Potential Alzheimer’s Treatment, Now in Phase 3 Testing, Gets Boost from FDA

Potential Alzheimer’s Treatment, Now in Phase 3 Testing, Gets Boost from FDA

Aducanumab, an amyloid-fighting medication being developed by Biogen for Alzheimer’s disease (AD), has been granted Fast Track designation by the U.S. Food and Drug Administration (FDA). The treatment is currently being evaluated in two large-scale Phase 3 trials, both of which are recruiting Alzheimer’s patients.

The FDA’s fast track program allows for faster approval of medications for serious conditions that are not adequately treated, such as AD.

“By collaborating with regulators through programs like Fast Track, we hope to bring effective treatments to patients and families affected by Alzheimer’s disease as quickly as possible,” Alfred Sandrock, MD, PhD, executive vice president and chief medical officer at Biogen, said in a press release.

Aducanumab is thought to block beta-amyloid from sticking together in what are known as plaques, stopping the toxic protein from forming cell-killing deposits in the brains of people with AD. Based on animal studies and initial brain imaging data in humans, aducanumab seems to reduce amyloid plaques.

Two global studies, ENGAGE (NCT02477800) and EMERGE (NCT02484547), are now in progress. The trials are evaluating the safety and effectiveness of aducanumab  in delaying cognitive impairment and disability in people with early AD. Anyone interested in learning more about these Phase 3 trials — taking place across the U.S., Canada, Europe and elsewhere — can do so through this website provided by Biogen, or by clicking on the  identifying numbers given above for each study.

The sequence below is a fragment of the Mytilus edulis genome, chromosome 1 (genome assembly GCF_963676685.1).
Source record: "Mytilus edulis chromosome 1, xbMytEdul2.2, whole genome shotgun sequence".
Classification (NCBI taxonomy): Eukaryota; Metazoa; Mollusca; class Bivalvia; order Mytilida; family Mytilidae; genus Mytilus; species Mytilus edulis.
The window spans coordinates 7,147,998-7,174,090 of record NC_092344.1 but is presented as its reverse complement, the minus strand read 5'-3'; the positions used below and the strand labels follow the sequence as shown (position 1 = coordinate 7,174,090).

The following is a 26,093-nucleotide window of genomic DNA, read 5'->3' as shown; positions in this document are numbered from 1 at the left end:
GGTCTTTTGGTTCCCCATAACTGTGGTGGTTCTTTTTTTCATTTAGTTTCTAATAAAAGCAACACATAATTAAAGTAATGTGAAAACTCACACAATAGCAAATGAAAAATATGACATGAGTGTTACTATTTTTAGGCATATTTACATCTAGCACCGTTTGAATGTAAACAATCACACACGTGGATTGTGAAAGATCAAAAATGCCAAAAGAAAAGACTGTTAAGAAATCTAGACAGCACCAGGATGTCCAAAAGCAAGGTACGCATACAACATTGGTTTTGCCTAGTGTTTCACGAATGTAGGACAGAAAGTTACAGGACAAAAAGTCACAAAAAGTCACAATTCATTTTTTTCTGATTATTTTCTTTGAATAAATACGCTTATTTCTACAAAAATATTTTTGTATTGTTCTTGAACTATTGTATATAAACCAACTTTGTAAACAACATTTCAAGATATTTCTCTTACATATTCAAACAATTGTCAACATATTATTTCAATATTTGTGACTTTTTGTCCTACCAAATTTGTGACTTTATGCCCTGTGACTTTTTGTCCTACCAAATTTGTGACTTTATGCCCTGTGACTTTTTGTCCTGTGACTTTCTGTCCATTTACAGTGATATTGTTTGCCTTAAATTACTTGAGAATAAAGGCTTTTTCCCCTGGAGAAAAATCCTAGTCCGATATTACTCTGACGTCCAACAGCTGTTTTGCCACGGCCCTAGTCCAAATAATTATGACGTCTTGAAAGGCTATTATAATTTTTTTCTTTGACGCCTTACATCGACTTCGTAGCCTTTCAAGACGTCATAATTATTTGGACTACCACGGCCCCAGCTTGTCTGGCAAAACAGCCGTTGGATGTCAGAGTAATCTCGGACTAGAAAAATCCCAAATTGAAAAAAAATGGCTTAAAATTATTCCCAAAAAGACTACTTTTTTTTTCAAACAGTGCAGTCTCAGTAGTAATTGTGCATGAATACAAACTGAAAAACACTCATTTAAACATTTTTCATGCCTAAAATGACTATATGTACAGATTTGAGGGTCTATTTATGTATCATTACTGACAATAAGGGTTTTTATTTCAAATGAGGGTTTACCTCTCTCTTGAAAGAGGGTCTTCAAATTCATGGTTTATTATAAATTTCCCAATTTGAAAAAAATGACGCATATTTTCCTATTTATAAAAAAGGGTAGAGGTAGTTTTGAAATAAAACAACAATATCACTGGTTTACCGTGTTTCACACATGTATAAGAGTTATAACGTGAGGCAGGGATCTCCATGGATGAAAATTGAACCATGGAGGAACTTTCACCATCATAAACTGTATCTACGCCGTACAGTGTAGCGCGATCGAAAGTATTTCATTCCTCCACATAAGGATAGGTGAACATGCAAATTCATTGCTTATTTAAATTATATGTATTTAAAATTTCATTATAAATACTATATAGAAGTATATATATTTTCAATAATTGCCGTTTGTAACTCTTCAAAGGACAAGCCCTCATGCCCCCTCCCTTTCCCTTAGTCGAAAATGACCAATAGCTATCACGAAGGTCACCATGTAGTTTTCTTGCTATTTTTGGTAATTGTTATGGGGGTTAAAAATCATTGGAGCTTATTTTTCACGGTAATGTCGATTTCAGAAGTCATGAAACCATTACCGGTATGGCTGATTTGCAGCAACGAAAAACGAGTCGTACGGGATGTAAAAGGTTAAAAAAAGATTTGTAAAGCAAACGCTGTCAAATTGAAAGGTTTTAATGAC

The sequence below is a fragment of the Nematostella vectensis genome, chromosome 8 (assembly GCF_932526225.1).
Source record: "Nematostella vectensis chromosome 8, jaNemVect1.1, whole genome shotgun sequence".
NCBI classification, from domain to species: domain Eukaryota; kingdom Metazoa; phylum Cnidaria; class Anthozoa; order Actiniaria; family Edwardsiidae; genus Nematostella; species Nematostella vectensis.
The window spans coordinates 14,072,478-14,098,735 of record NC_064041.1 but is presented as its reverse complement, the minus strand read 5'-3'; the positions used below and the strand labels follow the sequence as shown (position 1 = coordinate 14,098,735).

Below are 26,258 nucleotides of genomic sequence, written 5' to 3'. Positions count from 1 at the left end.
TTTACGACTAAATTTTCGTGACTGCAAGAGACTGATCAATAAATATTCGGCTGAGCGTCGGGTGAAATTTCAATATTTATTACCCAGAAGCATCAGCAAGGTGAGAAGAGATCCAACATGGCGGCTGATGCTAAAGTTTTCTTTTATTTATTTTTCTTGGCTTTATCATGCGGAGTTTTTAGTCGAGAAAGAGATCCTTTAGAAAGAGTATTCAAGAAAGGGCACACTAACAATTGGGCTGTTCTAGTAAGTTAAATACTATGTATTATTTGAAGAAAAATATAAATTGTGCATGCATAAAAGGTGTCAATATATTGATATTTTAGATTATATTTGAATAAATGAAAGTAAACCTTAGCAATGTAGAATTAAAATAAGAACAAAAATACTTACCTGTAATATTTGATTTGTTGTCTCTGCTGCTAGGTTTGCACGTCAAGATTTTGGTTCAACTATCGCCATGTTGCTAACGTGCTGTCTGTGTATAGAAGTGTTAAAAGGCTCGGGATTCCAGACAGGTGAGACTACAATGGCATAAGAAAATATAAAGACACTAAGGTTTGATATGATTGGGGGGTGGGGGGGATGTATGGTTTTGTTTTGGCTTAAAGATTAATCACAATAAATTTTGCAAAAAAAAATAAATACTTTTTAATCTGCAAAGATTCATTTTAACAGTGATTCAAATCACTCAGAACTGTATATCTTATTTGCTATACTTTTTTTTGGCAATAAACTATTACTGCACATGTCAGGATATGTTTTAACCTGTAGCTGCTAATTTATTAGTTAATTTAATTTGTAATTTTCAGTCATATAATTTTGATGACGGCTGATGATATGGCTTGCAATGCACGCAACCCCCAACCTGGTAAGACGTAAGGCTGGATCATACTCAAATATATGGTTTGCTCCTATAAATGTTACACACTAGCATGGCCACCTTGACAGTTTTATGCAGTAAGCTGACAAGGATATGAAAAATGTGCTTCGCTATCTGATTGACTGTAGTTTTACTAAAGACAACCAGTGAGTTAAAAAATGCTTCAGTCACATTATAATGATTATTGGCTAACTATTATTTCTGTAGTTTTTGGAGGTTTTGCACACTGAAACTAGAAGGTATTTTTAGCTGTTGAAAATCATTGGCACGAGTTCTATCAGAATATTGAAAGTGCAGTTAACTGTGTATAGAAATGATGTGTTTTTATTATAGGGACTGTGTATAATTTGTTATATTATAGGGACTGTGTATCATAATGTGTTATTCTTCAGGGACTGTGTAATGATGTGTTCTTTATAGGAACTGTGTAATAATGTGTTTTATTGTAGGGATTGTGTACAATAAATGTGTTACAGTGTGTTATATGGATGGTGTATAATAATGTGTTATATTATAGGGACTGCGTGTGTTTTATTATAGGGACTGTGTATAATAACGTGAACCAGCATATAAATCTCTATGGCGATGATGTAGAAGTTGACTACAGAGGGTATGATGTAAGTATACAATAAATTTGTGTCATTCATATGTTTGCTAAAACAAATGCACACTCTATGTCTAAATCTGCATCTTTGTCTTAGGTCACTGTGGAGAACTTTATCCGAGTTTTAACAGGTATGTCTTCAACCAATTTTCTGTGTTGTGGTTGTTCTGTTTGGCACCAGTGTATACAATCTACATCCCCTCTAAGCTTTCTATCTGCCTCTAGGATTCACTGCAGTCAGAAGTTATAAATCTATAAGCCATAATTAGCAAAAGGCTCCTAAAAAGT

Biogen also released information about an earlier study, called PRIME. This ongoing Phase 1b study is focusing on the safety, tolerability, drug activity in the body, and clinical effects of aducanumab in patients with probable or mild AD.

A research report based on the trial, “The antibody aducanumab reduces Abeta plaques in Alzheimer’s disease,” was recently published in the journal Nature.

In the study, participants were given either placebo or aducanumab at 1, 3, 6 and 10 mg/kg. The drug induced improvements in clinical measurements of cognition and memory, and brain amyloid plaques decreased and were almost completely gone in the group that received the highest dose of the medication.

PRIME also includes an extension,  after the study’s one year, offered to those patients given placebo.

According to Biogen, data from PRIME support the study design of the ENGAGE and EMERGE studies. Biogen plans to release additional information about PRIME at upcoming medical conferences.

Biogen developed aducanumab (BIIB037) for the treatment of early AD. It is a human recombinant monoclonal antibody identified based on known information about B-cells (immune system cells) that were collected from healthy elderly people. The company collaborated with Neurimmune, using technology called Reverse Translational Medicine. Biogen licensed aducanumab from Neurimmune as part of a collaborative agreement.